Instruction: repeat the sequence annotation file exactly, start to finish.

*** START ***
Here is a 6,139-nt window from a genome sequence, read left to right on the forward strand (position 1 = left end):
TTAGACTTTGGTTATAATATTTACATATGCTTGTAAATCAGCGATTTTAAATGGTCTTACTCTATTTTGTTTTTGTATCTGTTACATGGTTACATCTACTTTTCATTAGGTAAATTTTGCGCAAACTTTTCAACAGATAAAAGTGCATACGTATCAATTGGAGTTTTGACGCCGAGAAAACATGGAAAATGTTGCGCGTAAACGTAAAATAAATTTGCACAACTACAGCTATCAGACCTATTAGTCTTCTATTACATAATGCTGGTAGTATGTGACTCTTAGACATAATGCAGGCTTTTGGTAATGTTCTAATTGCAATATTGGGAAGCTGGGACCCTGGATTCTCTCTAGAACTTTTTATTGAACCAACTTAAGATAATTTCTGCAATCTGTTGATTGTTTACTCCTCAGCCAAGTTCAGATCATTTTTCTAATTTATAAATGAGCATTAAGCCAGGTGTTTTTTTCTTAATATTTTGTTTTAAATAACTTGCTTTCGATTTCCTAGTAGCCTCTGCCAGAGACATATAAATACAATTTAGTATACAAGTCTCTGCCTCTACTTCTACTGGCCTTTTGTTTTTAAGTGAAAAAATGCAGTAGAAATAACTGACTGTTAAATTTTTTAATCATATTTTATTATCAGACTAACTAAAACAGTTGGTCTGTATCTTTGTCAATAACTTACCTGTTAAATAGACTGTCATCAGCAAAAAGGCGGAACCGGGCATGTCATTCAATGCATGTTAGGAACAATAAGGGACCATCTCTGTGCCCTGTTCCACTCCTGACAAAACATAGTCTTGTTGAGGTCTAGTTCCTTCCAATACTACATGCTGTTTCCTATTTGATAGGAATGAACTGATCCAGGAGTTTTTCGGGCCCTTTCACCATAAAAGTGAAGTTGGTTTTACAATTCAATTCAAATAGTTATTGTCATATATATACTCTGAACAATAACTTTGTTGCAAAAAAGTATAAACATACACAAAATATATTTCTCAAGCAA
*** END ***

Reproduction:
Here is a 6,139-nt window from a genome sequence, read left to right on the forward strand (position 1 = left end):
TTAGACTTTGGTTATAATATTTACATATGCTTGTAAATCAGCGATTTTAAATGGTCTTACTCTATTTTGTTTTTGTATCTGTTACATGGTTACATCTACTTTTCATTAGGTAAATTTTGCGCAAACTTTTCAACAGATAAAAGTGCATACGTATCAATTGGAGTTTTGACGCCGAGAAAACATGGAAAATGTTGCGCGTAAACGTAAAATAAATTTGCACAACTACAGCTATCAGACCTATTAGTCTTCTATTACATAATGCTGGTAGTATGTGACTCTTAGACATAATGCAGGCTTTTGGTAATGTTCTAATTGCAATATTGGGAAGCTGGGACCCTGGATTCTCTCTAGAACTTTTTATTGAACCAACTTAAGATAATTTCTGCAATCTGTTGATTGTTTACTCCTCAGCCAAGTTCAGATCATTTTTCTAATTTATAAATGAGCATTAAGCCAGGTGTTTTTTTCTTAATATTTTGTTTTAAATAACTTGCTTTCGATTTCCTAGTAGCCTCTGCCAGAGACATATAAATACAATTTAGTATACAAGTCTCTGCCTCTACTTCTACTGGCCTTTTGTTTTTAAGTGAAAAAATGCAGTAGAAATAACTGACTGTTAAATTTTTTAATCATATTTTATTATCAGACTAACTAAAACAGTTGGTCTGTATCTTTGTCAATAACTTACCTGTTAAATAGACTGTCATCAGCAAAAAGGCGGAACCGGGCATGTCATTCAATGCATGTTAGGAACAATAAGGGACCATCTCTGTGCCCTGTTCCACTCCTGACAAAACATAGTCTTGTTGAGGTCTAGTTCCTTCCAATACTACATGCTGTTTCCTATTTGATAGGAATGAACTGATCCAGGAGTTTTTCGGGCCCTTTCACCATAAAAGTGAAGTTGGTTTTACAATTCAATTCAAATAGTTATTGTCATATATATACTCTGAACAATAACTTTGTTGCAAAAAAGTATAAACATACACAAAATATATTTCTCAAGCAA